The wikipedia entry for Jason E. Chaffetz, U.S. Representative from Utah, includes this interesting tidbit:
Chaffetz has pledged to vote against what he calls “trivial resolutions,” including those dealing with sports, such as congratulating the winning team of the Super Bowl. Chaffetz feels that the House could be taking up more important legislation.
You may wonder what type of resolutions Representative Chafetz would take up. Well, on January 21, 2015 he submitted H. RES. 41 which was referred to the Committee on Education and the Workforce and, if only for the laundry list of real problems enumerated, I post stating with the first Whereas:
- Whereas the Federal Government is operating at an annual deficit and is increasing its outstanding debt every year;
- Whereas the Federal Government, as of January 2015, is carrying more than $18.0 trillion in debt, of which $13.0 trillion is owed to the public and $5.08 trillion is owed to Social Security and other trust funds;
- Whereas the Federal Government borrowed 14 cents for every dollar it spent in 2014;
- Whereas foreign governments, individuals, and corporations as of October 2014 own 47 percent of Federal debt held by the public;
- Whereas Social Security’s unfunded liabilities in 2014 are $10.6 trillion over 75 years and $24.9 trillion over the infinite horizon;
- Whereas the Federal debt held by the public is expected to increase by more than $7 trillion from 2014 to 2024 according to the Congressional Budget Office;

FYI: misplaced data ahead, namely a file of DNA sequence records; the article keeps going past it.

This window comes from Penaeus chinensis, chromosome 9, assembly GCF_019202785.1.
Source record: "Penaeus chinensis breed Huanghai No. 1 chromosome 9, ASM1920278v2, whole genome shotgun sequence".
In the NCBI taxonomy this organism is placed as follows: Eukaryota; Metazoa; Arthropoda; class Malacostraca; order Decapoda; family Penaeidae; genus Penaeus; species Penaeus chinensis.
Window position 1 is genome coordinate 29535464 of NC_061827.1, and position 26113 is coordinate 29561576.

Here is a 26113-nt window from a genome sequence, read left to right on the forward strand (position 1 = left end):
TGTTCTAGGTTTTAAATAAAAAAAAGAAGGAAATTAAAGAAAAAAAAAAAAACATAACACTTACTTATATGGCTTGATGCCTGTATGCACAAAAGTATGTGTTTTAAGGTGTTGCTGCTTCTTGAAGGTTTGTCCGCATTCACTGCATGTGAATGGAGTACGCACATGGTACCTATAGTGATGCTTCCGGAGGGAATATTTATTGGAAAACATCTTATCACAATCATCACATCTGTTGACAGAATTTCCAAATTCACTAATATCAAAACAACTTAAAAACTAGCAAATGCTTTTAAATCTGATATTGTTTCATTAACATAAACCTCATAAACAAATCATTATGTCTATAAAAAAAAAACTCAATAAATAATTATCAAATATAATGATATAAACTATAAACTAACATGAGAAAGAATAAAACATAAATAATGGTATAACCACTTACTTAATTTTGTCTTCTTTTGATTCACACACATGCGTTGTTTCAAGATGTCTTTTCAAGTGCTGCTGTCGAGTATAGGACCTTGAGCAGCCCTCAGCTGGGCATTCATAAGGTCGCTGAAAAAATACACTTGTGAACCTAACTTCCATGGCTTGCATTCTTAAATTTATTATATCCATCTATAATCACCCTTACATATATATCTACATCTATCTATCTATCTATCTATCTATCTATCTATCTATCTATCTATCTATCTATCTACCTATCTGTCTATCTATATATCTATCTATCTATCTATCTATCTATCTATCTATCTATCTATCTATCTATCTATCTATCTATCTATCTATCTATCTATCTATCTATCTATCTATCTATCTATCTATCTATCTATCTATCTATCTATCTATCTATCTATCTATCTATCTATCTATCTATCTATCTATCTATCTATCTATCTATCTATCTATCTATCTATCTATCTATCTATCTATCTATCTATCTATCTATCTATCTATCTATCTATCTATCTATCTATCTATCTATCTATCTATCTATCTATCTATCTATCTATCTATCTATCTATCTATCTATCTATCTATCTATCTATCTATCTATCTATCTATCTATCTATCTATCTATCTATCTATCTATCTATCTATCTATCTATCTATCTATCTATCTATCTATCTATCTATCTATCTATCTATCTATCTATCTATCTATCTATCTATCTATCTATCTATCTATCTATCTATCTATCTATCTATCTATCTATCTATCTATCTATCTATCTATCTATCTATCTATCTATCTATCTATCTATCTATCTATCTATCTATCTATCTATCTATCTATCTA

- Whereas State and local governments are heavily dependent on Federal revenues;
- Whereas more than 16 percent of the entire Federal budget goes directly to States and local governments;
- Whereas more than 22 percent of total State and local government general revenue comes from the Federal Government according to Census Bureau’s latest Annual Survey of State and Local Government Finance;
- Whereas numerous State and local government employee pension plans have offered overly generous retirement benefits to its employees and are in dire financial situations with combined unfunded liabilities of more than $4 trillion;
- Whereas many State and local government pension plans have understated liabilities and overstated asset growth rates and have employed methodologies that private sector plans are prohibited from using by Federal law; and
- Whereas several State and local pension plans are expected to fully exhaust their funds within ten years.
Now, therefore, be it resolved that it is the sense of the House of Representatives that—
- the Federal Government should not bailout State and local government employee pension plans and other post-employment benefit plans; and
- State and local governments should immediately institute reforms to their employee pension plans, including replacing defined benefit plans with defined contribution plans.